Risk Behaviors Key to HIV Epidemic in U.S. Youth


BOSTON — The adolescent HIV-1 epidemic as reflected in a multisite cohort of U.S. youth is changing from one of vertically transmitted infection to one of infection acquired via risk behaviors, posing new challenges for providers and the health care system, Dr. Allison L. Agwu reported in a poster session at the 15th Conference on Retroviruses and Opportunistic Infections.

The HIV Research Network, a consortium of 21 clinical sites that provide primary HIV care, includes 684 patients aged 12–24 years. Vertical transmission was the source of infection in 227 patients, while risk behaviors account for 457 cases, according to Dr. Agwu of Johns Hopkins University, Baltimore.

Analysis of data from this cohort showed that patients infected through risk behaviors are older, with a median age of 22 years, compared with a median age of 15 years among vertical-transmission patients. They also are more likely to be male. A total of 292 (64%) of the risk-behavior patients are male, as are 108 (48%) of the vertical-transmission patients.

Risk behaviors comprised men having sex with men (51%), unprotected heterosexual activity (45%), and intravenous drug use (4%). The median CD4 count in the risk-behavior group was 492 cells/mm

Despite this worse immune suppression and higher levels of viremia among the risk-behavior patients, they were less likely to be on highly active antiretroviral therapy (HAART) (43% versus 88%), Dr. Agwu found. Those infected through risk behaviors also had significantly fewer outpatient visits, averaging five visits per year, while vertical-transmission patients averaged seven visits.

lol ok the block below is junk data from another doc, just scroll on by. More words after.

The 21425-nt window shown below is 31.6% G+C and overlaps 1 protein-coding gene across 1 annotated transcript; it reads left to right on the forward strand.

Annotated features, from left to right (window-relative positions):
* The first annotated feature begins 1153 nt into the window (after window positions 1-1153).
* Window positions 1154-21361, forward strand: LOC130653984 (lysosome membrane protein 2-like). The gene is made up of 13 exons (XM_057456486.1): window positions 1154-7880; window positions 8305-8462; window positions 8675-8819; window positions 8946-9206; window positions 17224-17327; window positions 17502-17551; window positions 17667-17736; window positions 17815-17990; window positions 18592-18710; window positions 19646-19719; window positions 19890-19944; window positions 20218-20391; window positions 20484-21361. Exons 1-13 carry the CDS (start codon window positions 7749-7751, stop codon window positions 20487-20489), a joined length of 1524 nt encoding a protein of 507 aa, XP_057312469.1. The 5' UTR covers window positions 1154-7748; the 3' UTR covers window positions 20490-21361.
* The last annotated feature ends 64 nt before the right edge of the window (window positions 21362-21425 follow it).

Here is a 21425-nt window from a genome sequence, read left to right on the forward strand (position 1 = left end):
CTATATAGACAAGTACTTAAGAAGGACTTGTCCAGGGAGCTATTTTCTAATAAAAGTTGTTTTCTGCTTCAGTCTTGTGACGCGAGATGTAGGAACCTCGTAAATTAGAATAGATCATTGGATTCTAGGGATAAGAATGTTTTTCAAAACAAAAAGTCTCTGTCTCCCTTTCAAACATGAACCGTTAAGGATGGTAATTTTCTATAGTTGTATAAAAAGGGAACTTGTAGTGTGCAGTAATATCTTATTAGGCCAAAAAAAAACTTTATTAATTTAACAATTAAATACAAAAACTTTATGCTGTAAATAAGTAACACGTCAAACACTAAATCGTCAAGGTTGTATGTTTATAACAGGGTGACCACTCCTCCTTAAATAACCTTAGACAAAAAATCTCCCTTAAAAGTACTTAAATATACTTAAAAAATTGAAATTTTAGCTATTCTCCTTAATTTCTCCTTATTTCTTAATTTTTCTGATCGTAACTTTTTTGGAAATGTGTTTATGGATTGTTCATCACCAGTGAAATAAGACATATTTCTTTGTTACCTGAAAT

Rates of hospitalization did not differ, at 19/100 patient-years in the risk-behavior group and 17/100 patient-years in the vertical-transmission group, Dr. Agwu reported at the meeting, which was sponsored by the Foundation for Retrovirology and Human Health and the Centers for Disease Control and Prevention.

Other aspects of treatment also did not differ significantly between the two groups. For example, 89% of patients meeting the criteria for prophylaxis against Pneumocystis carinii pneumonia in the risk-behavior group received prophylaxis, as did 80% of vertical-transmission patients. Prophylaxis against Mycobacterium avium complex recommendations were followed by 83% and 75% of those in the risk-behavior and vertical-transmission groups, respectively.

“We suspect that there may be differences in psychosocial risk factors between the two groups that may account for the varying rates of HAART utilization,” Dr. Agwu said in an interview. “Our future questions will focus on deciphering both patient and provider barriers to HAART initiation in the risk behavior group in order to institute appropriate interventions,” she said.

She added that this group of patients in need of treatment is likely to grow in number as the CDC's recommendation of universal opt-out testing is implemented.


Next Article: